The Justice Department has added new criminal charges against Chinese tech giant Huawei and several subsidiaries, accusing the company of a brazen scheme to steal trade secrets from competitors in America, federal prosecutors announced Thursday.
The new indictment also alleges the company provided surveillance equipment to Iran that enabled the monitoring of protesters during 2009 anti-government demonstrations in Tehran, and that it sought to conceal business that it was doing in North Korea despite economic sanctions there.
The company issued a statement Thursday evening disputing the allegations and calling them “without merit.”
The new allegations come as the Trump administration raises national security concerns about Huawei, the world’s largest telecommunications equipment manufacturer, and aggressively lobbies Western allies to bar the company from wireless, high-speed networks.
The superseding indictment, brought by federal prosecutors in Brooklyn, adds to the company’s legal woes in the US It adds charges of racketeering conspiracy and conspiracy to steal trade secrets to an existing criminal case in New York, where the company already faces charges of lying to banks about deals that violated economic sanctions against Iran.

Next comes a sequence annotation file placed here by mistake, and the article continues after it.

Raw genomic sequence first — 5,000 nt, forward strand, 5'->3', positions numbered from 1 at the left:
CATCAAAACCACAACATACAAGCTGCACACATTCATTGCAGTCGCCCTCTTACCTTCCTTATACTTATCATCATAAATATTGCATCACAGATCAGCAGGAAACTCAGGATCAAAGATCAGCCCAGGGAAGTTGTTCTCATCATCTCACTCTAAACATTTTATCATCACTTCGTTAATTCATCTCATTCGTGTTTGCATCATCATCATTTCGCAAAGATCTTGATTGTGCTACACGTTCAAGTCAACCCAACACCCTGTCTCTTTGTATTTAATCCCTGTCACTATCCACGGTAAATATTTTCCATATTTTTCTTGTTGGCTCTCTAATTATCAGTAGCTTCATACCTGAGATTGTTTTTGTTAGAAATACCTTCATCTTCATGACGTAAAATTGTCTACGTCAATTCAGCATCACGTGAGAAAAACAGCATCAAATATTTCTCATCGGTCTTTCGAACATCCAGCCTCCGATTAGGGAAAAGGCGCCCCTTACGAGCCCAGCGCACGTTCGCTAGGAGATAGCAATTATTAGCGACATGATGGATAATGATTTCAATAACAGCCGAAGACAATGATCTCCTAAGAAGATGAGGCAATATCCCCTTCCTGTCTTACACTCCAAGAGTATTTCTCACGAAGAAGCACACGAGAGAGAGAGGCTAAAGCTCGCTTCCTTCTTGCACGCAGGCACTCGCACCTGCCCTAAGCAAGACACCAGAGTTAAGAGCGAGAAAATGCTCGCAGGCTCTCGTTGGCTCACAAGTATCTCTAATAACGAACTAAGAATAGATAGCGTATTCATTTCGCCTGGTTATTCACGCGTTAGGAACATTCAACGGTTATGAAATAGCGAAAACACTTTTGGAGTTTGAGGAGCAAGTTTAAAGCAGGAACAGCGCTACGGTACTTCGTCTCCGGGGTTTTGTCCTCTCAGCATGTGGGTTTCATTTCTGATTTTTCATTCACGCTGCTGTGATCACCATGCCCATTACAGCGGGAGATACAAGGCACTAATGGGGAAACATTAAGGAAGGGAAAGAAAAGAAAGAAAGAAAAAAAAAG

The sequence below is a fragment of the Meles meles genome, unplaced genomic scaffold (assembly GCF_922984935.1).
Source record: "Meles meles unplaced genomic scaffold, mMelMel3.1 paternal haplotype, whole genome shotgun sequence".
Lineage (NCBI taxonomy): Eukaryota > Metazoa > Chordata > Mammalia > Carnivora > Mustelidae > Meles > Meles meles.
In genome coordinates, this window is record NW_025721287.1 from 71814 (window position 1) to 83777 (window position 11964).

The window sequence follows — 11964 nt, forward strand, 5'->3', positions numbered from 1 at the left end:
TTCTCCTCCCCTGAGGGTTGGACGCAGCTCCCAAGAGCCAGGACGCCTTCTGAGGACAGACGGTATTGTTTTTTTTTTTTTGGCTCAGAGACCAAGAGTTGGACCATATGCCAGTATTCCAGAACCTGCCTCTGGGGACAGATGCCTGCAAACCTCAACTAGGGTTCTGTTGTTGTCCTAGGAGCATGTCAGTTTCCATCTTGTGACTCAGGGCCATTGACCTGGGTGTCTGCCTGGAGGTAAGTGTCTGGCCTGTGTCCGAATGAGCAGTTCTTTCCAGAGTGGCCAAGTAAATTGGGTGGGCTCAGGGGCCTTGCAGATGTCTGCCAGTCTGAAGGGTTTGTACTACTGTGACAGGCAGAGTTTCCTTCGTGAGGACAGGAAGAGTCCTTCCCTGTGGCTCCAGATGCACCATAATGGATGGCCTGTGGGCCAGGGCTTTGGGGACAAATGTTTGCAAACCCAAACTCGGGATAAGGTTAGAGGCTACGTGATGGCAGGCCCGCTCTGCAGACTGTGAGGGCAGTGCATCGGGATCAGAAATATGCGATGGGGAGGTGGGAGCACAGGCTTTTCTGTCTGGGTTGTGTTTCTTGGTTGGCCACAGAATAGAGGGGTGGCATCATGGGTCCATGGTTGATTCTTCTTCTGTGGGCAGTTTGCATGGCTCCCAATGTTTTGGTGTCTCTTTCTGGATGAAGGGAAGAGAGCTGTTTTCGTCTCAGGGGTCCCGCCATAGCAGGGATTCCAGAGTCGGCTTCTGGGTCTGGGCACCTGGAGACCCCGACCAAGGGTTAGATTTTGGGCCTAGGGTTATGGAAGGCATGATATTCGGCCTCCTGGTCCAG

Federal prosecutors in Seattle have brought a separate trade secrets theft case against the company. Meng Wanzhou, a senior Huawei executive and the daughter of the company’s founder, is accused of making false representations to banks about Huawei’s relationship with its Iran-based affiliate. She was arrested in
Vancouver, British Columbia, and has yet to be extradited to the US.
The latest indictment, an update of a case first filed last year, accuses Huawei of plotting to steal the trade secrets and intellectual property of rival companies in the US.
In some instances, prosecutors said, Huawei recruited employees of competitors to steal intellectual property. The company also provided incentives to its own employees by offering bonuses to those who brought in the most valuable stolen information, and it used proxies, including professors at research institutions, in the pursuit of inside information, prosecutors said.